The Tiny House Movement: How Small Can You Go?


An Accessory Dwelling Unit (ADU) is the simple and age-old of having another, smaller, dwelling located on the property of your current dwelling. ADUs can take the form of a basement apartment, a garage apartment, or a separate structure on its own slab. The City of Portland is currently a US mecca of the ADU or “tiny house” movement, with most tiny house structures measuring less than 400 square feet. One of the reasons the tiny house phenom has hit Portland so hard is the City’s liberal policy towards creating an ADU on your property.

The City of Portland defines an ADU as “a second dwelling unit created on a lot with a house, attached house or manufactured home. The second unit is created auxiliary to, and is smaller than, the main dwelling. ADUs can be created in a variety of ways, including conversion of a portion of an existing house, addition to an existing house, conversion of an existing garage or the construction of an entirely new building.” Overpopulation, sky high rents, and a community mindedness toward creating a smaller carbon footprint have all contributed to the craze; and Vancouver WA is starting to catch up with the Portland market.

In Clark County WA, the tiny house/ADU movement aims to “(1) provide homeowners with flexibility in establishing separate living quarters within or adjacent to their homes for the purpose of caring for elderly parents, providing housing for their children, companionship, security, services or other purposes; (2) increase the supply of affordable housing units within the community; and (3) ensure that the development of accessory dwelling units does not cause unanticipated impacts on the character or stability of single-family neighborhoods.”

Tiny houses can take the form of modern, whimsical, rustic or classic, and are generally packed with amenities that most full-sized homes lack. The cost of building a tiny home with high end finishes can be almost double the cost of standard single family home construction.

A small ADU would make an excellent guest house, an Air BnB quarters, a student rental, or a second/vacation home. But do you think you could live full-time in a 500 square foot space? “Try it before you buy it” is the name of the game when it comes to tiny homes, and the Portland metro area has several tiny homes available for rentals ranging from Air BnB to boutique hotel caravans.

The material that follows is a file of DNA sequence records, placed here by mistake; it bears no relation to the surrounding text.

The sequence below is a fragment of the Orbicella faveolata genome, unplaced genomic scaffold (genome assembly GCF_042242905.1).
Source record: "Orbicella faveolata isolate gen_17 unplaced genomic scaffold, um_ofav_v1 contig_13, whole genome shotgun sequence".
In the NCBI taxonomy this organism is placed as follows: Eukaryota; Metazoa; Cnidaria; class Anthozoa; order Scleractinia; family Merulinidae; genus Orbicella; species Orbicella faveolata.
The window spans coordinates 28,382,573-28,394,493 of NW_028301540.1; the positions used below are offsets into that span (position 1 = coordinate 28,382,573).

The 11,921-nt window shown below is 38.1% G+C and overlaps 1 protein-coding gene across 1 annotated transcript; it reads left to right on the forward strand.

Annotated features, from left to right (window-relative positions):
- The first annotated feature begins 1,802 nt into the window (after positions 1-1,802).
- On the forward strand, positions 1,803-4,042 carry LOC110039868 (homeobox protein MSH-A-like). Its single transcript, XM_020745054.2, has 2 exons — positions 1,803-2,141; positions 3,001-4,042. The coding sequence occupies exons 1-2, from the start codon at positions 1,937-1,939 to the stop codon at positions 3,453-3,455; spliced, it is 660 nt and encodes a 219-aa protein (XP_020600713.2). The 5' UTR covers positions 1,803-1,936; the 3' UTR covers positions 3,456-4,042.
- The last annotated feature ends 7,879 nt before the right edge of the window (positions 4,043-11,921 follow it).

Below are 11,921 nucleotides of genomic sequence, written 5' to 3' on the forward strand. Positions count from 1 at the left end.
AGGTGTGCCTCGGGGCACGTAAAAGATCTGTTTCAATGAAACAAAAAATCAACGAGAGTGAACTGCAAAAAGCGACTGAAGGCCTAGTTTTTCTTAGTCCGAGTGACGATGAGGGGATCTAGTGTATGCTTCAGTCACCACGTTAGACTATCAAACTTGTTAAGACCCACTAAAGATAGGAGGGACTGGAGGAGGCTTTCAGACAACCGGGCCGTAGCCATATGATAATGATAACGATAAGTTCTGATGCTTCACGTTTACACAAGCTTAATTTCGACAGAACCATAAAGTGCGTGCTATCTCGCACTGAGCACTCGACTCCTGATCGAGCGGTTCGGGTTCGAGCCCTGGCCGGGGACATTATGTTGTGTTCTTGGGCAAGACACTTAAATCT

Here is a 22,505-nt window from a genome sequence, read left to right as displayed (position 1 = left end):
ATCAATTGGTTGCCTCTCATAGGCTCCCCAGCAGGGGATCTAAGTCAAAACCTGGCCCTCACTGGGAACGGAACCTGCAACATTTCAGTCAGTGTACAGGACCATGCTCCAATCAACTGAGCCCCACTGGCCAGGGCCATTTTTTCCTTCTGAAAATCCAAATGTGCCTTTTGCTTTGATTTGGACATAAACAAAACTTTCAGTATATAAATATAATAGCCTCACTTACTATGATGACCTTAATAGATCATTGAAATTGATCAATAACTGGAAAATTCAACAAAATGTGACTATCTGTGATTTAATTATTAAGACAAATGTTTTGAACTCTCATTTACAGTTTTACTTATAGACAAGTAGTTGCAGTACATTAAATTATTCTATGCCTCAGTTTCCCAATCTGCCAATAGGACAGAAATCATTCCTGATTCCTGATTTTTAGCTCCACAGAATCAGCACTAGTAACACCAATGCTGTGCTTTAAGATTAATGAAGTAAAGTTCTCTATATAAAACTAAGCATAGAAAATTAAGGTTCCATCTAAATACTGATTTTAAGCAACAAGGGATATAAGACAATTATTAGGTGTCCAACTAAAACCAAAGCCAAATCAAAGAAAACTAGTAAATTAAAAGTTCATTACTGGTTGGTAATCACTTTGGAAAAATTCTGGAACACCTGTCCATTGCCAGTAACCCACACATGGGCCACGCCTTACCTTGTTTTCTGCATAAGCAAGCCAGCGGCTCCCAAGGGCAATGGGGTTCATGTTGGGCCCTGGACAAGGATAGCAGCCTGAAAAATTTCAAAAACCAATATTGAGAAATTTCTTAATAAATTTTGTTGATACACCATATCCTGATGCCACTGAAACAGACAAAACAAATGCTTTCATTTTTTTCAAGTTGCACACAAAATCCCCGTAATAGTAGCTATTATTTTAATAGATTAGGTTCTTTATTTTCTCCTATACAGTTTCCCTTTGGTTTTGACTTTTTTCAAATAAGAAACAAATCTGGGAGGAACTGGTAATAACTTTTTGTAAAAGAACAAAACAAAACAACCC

If you’re looking for a temporary stay in a rustic and beautifully appointed tiny home, check out The Garden Cottages of Upper Albina, “a unique collection of small living spaces located in the Mississippi Historic District of Portland, Oregon. Each dwelling has been designed and hand built from the ground up by the owners. The structures all completed over the last six years have been crafted to harmonize elegantly with the historic simple working-class structures and ornate victorians of the area.

Each cottage has a small outdoor patio to enjoy a brief (or not so brief) moment of vitamin D rich sunshine or to reflect upon the subtle hues of grey of a passing cloud. A small front porch allows a visitor to linger and consider interacting in the public domain from a place of privacy. Simple furnishings, simple kitchens, simple living; yet not without attention to details. The cottages are available for a minimum of one month stays at this time.”


Another fun tiny house test drive option is Caravan, in the Alberta Arts District of Portland, “a unique, one-of-a-kind hotel where travelers from around the world can experience what it’s like to stay in a custom-made tiny house on wheels. Our charming tiny houses are all built by local builders and range in size from 84-170 sq.ft. Each tiny house features creative, funky, artistic design elements coupled with multi-functional, space-efficient furnishings. All of our tiny houses have flush toilets, hot showers, electric heat, a sitting area, a kitchen and lots of locally made art and sustainable, Fair Trade products.

The Tiny House Blog is a great source of info about the tiny house movement, building options, and great examples of all styles of small dwellings, from trailers to pint-sized Victorians.

What do you think? Are you ready to ditch your world possessions and downsize? What’s your idea of “tiny”? My personal preference would be a sweet vintage trailer brought back to life, upgraded with modern conveniences, and parked walking distance from the ocean. Hey, a girl can dream!


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